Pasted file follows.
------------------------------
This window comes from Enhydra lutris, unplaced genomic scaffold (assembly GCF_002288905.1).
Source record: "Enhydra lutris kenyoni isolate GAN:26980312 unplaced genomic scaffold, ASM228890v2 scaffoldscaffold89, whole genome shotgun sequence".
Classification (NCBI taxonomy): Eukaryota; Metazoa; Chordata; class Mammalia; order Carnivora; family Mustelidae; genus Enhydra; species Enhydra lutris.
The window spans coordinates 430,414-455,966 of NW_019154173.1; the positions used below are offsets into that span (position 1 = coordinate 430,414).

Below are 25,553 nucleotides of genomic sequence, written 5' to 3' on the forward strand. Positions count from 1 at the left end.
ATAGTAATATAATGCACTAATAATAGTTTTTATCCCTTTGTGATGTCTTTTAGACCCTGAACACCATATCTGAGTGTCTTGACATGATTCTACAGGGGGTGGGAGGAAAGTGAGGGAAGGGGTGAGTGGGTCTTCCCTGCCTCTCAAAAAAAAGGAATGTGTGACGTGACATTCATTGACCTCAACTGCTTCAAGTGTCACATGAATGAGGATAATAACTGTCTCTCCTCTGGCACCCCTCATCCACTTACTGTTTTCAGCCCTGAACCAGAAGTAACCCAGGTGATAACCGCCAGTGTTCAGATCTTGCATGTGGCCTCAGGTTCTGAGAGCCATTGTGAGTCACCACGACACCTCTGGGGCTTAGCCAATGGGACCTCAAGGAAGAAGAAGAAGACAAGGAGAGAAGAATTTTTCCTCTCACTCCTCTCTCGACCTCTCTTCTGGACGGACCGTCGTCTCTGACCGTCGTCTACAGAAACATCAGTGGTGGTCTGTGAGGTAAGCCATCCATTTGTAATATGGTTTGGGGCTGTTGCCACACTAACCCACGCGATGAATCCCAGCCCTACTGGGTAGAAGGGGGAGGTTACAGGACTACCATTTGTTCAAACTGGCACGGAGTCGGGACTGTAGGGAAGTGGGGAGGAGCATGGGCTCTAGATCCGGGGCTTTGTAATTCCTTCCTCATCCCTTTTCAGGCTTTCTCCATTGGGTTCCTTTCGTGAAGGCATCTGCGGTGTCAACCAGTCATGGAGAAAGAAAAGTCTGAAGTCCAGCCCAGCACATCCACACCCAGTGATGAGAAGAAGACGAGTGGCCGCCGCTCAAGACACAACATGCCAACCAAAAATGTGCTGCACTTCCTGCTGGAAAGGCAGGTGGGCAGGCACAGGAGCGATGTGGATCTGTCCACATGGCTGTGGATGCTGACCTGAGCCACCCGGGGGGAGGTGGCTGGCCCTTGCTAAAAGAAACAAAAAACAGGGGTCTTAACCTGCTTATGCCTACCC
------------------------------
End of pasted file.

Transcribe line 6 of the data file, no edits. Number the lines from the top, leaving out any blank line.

ATAGTAATATAATGCACTAATAATAGTTTTTATCCCTTTGTGATGTCTTTTAGACCCTGAACACCATATCTGAGTGTCTTGACATGATTCTACAGGGGGTGGGAGGAAAGTGAGGGAAGGGGTGAGTGGGTCTTCCCTGCCTCTCAAAAAAAAGGAATGTGTGACGTGACATTCATTGACCTCAACTGCTTCAAGTGTCACATGAATGAGGATAATAACTGTCTCTCCTCTGGCACCCCTCATCCACTTACTGTTTTCAGCCCTGAACCAGAAGTAACCCAGGTGATAACCGCCAGTGTTCAGATCTTGCATGTGGCCTCAGGTTCTGAGAGCCATTGTGAGTCACCACGACACCTCTGGGGCTTAGCCAATGGGACCTCAAGGAAGAAGAAGAAGACAAGGAGAGAAGAATTTTTCCTCTCACTCCTCTCTCGACCTCTCTTCTGGACGGACCGTCGTCTCTGACCGTCGTCTACAGAAACATCAGTGGTGGTCTGTGAGGTAAGCCATCCATTTGTAATATGGTTTGGGGCTGTTGCCACACTAACCCACGCGATGAATCCCAGCCCTACTGGGTAGAAGGGGGAGGTTACAGGACTACCATTTGTTCAAACTGGCACGGAGTCGGGACTGTAGGGAAGTGGGGAGGAGCATGGGCTCTAGATCCGGGGCTTTGTAATTCCTTCCTCATCCCTTTTCAGGCTTTCTCCATTGGGTTCCTTTCGTGAAGGCATCTGCGGTGTCAACCAGTCATGGAGAAAGAAAAGTCTGAAGTCCAGCCCAGCACATCCACACCCAGTGATGAGAAGAAGACGAGTGGCCGCCGCTCAAGACACAACATGCCAACCAAAAATGTGCTGCACTTCCTGCTGGAAAGGCAGGTGGGCAGGCACAGGAGCGATGTGGATCTGTCCACATGGCTGTGGATGCTGACCTGAGCCACCCGGGGGGAGGTGGCTGGCCCTTGCTAAAAGAAACAAAAAACAGGGGTCTTAACCTGCTTATGCCTACCC